Maksimir Stadium

Set alongside the park of the same name, established by the eponymous local bishop who had this area of greenery landscaped and opened to the public in the late 1700s, the Maksimir has hosted soccer for over 100 years.

Restoran Maksimir/Peterjon Cresswell

Organised football was first played here in 1912, the year the Croatian FA was formed. Of the city’s top three clubs of the pre-war era, Građanski, Concordia and HAŠK, it was the latter who considered the Maksimir as their home ground.

As for the nascent Yugoslav national side, then representing the country known as the Kingdom of the Serbs, Croats and Slovenes, when in Zagreb they mainly used the Stadion u Kranjčevićevoj, now home to NK Zagreb.

But when Dinamo were formed from the disbandment of the city’s big three in June 1945, Maksimir became their home and the main focus for football in Zagreb.

Stadion Maksimir/Peterjon Cresswell

It was here that Dinamo staged three successful Yugoslav League campaigns (the 1948 side still played at Građanski’s Koturaska), and here that The ‘Plavi’ overcame Leeds in the first leg of the successful Fairs’ Cup win of 1967.

And it was here, one sunny May afternoon in 1990, that Dinamo’s notorious Bad Blue Boys took on their equally notorious counterparts from Red Star Belgrade, the Delije, fans fighting on the pitch at a Yugoslav league game between the two. The riot is seen as a symbolic prelude to the full-scale war that would break out between Serbs and Croats a year or so later. It is also known for the kick that Dinamo hero Zvonimir Boban aimed at a policeman (who turned out to be a Bosnian Muslim), springing to the defence of a Dinamo fan.

Stadion Maksimir/Peterjon Cresswell

Since the break-up of Yugoslavia, despite a number of name changes, Dinamo have dominated the independent Croatian league. Only big international matches, derby games with Hajduk Split and occasional European games, see the Maksimir in its pomp. Everything else is routine and, with the BBB displeased with the Dinamo management, routine played out before low crowds.

For the Croatian national side, games with Serbia (October 1999, a 2-2 draw that sent the visitors to Euro 2000) and England (October 2006, a hilarious gaffe by goalkeeper Paul Robinson) have proved the most memorable – the Maksimir is the de facto national stadium.

Stadion Maksimir/Peterjon Cresswell

Renovations went on for over a decade. In the wake of Croatia’s success at the 1998 World Cup, an ambitious plan for a complete overhaul only got as far as the rebuilding of a new North Stand. Ten years later, another, cheaper, blueprint was reviewed. The 2011 installation of a new turf and seats was the first step in a gradual, more modest programme of redevelopment.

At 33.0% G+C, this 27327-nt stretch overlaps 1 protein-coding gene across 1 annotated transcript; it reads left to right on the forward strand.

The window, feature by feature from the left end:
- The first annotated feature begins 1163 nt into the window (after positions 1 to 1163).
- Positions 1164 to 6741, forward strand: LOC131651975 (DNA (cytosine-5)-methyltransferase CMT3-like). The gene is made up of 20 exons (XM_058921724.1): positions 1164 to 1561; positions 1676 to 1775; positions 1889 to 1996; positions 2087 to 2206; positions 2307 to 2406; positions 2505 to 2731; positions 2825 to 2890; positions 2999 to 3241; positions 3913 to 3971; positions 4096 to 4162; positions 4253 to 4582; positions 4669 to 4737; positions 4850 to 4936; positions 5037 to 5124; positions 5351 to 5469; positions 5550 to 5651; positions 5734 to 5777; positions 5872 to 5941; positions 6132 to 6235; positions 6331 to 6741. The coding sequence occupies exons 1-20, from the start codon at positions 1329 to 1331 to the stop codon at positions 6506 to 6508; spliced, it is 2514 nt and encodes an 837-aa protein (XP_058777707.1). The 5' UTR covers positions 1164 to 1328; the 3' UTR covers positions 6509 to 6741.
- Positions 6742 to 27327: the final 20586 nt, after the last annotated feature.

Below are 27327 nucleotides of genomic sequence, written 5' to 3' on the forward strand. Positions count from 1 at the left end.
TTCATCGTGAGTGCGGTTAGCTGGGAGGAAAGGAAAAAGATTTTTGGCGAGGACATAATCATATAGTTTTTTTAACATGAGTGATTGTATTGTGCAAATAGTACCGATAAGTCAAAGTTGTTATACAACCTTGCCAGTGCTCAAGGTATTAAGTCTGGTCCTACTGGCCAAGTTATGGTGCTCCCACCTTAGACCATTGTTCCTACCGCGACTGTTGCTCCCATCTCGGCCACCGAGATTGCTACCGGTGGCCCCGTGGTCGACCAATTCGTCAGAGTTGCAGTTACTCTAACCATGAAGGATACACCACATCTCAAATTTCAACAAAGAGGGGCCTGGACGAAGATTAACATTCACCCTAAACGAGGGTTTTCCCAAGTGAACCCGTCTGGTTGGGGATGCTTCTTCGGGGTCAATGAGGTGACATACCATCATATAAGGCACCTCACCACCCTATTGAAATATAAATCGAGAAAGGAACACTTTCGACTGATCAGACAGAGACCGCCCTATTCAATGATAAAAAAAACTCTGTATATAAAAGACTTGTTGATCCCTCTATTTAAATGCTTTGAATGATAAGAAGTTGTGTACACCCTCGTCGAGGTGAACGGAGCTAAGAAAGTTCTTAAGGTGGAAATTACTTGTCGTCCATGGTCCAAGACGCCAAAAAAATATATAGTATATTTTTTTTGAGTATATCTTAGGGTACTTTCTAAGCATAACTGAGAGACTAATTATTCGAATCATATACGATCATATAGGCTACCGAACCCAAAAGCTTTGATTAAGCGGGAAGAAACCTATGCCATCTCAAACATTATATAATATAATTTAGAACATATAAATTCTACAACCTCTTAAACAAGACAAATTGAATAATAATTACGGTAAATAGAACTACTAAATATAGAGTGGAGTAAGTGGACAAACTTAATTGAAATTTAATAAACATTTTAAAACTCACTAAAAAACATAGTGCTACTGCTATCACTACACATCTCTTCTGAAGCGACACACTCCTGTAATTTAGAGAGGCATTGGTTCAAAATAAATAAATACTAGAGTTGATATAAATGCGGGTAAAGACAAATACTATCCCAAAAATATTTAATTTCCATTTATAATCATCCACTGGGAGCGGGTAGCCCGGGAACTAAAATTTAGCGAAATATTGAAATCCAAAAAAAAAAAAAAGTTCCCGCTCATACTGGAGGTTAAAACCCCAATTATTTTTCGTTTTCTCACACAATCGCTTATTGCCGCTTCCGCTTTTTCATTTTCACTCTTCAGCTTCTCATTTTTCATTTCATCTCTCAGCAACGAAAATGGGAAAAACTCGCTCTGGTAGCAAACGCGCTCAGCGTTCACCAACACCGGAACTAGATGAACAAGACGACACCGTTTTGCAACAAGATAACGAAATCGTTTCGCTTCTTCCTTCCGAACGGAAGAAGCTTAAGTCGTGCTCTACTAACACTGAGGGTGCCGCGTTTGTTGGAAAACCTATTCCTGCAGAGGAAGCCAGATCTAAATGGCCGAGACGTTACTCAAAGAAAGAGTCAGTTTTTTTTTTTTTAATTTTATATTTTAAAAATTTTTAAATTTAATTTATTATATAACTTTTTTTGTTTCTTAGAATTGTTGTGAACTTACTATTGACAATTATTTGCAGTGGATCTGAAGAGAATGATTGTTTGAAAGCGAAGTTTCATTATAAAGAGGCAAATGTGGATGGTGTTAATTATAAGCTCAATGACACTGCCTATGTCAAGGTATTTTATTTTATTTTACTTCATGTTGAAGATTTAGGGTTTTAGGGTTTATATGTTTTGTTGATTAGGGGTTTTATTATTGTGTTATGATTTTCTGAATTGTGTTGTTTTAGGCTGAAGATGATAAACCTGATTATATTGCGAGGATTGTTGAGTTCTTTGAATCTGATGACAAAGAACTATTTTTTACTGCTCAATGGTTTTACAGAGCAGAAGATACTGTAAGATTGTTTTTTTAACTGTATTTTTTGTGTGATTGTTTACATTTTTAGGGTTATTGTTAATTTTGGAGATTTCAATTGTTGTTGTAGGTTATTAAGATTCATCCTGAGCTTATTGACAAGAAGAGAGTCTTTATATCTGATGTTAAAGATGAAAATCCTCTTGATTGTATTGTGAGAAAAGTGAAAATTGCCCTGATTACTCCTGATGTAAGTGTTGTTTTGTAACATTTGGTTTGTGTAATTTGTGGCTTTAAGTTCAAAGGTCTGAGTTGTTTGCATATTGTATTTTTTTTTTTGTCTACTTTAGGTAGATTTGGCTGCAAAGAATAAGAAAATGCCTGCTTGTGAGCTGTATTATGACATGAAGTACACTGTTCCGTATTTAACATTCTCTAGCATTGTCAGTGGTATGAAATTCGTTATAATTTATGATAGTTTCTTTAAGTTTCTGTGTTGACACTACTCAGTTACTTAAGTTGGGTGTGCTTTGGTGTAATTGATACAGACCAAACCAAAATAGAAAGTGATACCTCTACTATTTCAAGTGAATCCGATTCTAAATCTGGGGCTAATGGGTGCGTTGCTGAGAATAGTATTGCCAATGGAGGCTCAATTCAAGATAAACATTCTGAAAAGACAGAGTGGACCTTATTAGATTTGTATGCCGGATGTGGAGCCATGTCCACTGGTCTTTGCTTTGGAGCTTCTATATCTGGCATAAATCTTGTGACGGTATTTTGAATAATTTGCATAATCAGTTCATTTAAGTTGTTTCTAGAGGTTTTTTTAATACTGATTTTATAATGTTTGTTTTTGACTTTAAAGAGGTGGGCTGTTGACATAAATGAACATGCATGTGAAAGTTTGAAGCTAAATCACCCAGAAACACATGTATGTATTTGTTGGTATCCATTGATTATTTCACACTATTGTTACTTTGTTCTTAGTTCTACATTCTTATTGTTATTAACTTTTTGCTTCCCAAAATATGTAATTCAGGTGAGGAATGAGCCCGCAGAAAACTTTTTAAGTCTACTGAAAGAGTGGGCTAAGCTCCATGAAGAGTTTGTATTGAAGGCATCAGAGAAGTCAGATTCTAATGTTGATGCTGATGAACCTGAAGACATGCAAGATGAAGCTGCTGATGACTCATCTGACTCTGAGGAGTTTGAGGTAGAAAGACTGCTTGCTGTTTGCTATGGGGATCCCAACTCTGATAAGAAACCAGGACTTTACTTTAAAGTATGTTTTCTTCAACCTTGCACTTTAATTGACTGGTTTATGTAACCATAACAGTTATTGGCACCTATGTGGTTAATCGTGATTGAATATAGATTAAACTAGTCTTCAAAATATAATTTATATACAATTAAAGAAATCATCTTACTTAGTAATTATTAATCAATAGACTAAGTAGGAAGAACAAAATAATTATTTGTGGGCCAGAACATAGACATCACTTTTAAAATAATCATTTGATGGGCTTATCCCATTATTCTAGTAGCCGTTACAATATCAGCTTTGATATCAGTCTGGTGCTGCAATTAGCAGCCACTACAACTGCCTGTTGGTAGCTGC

But with Croatian league attendances below an overall average of 2,000, travelling support for domestic fixtures is modest at best. Sadly, the Maksimir hardly fills for Croatia internationals, either – and rental for regular hosts Dinamo is steep. In 2014, the club announced plans to move out and build a new stadium at Kajzerica in Novi Zagreb, the proposal gaining traction in the wave of enthusiasm after the 2018 World Cup.

The Maksimir comprises four stands: the main West one (Tribina Zapad) and the Tribina Istok (East) facing it along the sidelines; the home North end and the South one opposite, where the handful of visiting fans are generally gathered.

Maksimir transport/Peterjon Cresswell


Take tram Nos.4, 5, 7, 11 or 12 to the stop right by the stadium, still shown on most maps as Bukovačka, recently renamed Park Maksimir. Nos.11 and 12 run from the main square, Trg bana Josipa Jelačića; No.4 runs from the train terminus, Glavni kolodvor. Some regional trains stop at Maksimir, the small station behind the stadium a ten-minute walk to the ground through a tangle of residential streets.


There’s a ticket hut (Mon-Fri 9am-5pm) in the stadium’s main forecourt. For a Dinamo derby with Hajduk, prices are set at 100kn for best seats in the West Stand, 70kn in the East Stand opposite, and 50kn in the home North (sjever) end.

For Champions League matches , prices are usually set around 200kn. Details can be found here but registration is required.

Prices drop considerably for lesser league fixtures, when 30kn should secure you a ticket.

Ožujsko Pub Maksi/Peterjon Cresswell


As you approach the stadium from town, sundry bars line Maksimirska cesta. Kocka (No.104), Boro’s (No.119) and Storm (No.123) are closest to the stadium. Further along, immediately below the stadium, the BBB fan bar is decked out in Dinamo history but a no-no on match days. Also on this side of the road, just inside the park gates, the Restoran Maksimir is a lovely restaurant and terrace bar, tables spread out on a wide, gravel space backdropped by trees. There’s a full Croatian menu too, including the Zagreb specialities of štrukli pastry (25kn), breaded meat (68kn), plus a hulking great house platter (190kn) for two hungry carnivores.

Daba/Peterjon Cresswell

Across the road, at the junction of Maksimirska cesta and Donje Svetice by the stadium car park, Caffè Royal and Maksimilijan are standard Croatian café-bars. The latter has a TV and slightly more atmosphere. Further down, Daba is more comfortable.

On this side of the stadium, turning left at the Svetice transport stop, the Ožujsko Pub Maksi on Budaka Divka is a league above, a large, modern sports bar/restaurant with beer brewed on-site.

Within the ground, Plavi Korner kiosks serve snacks and, depending on the fixture, Ožujsko beer.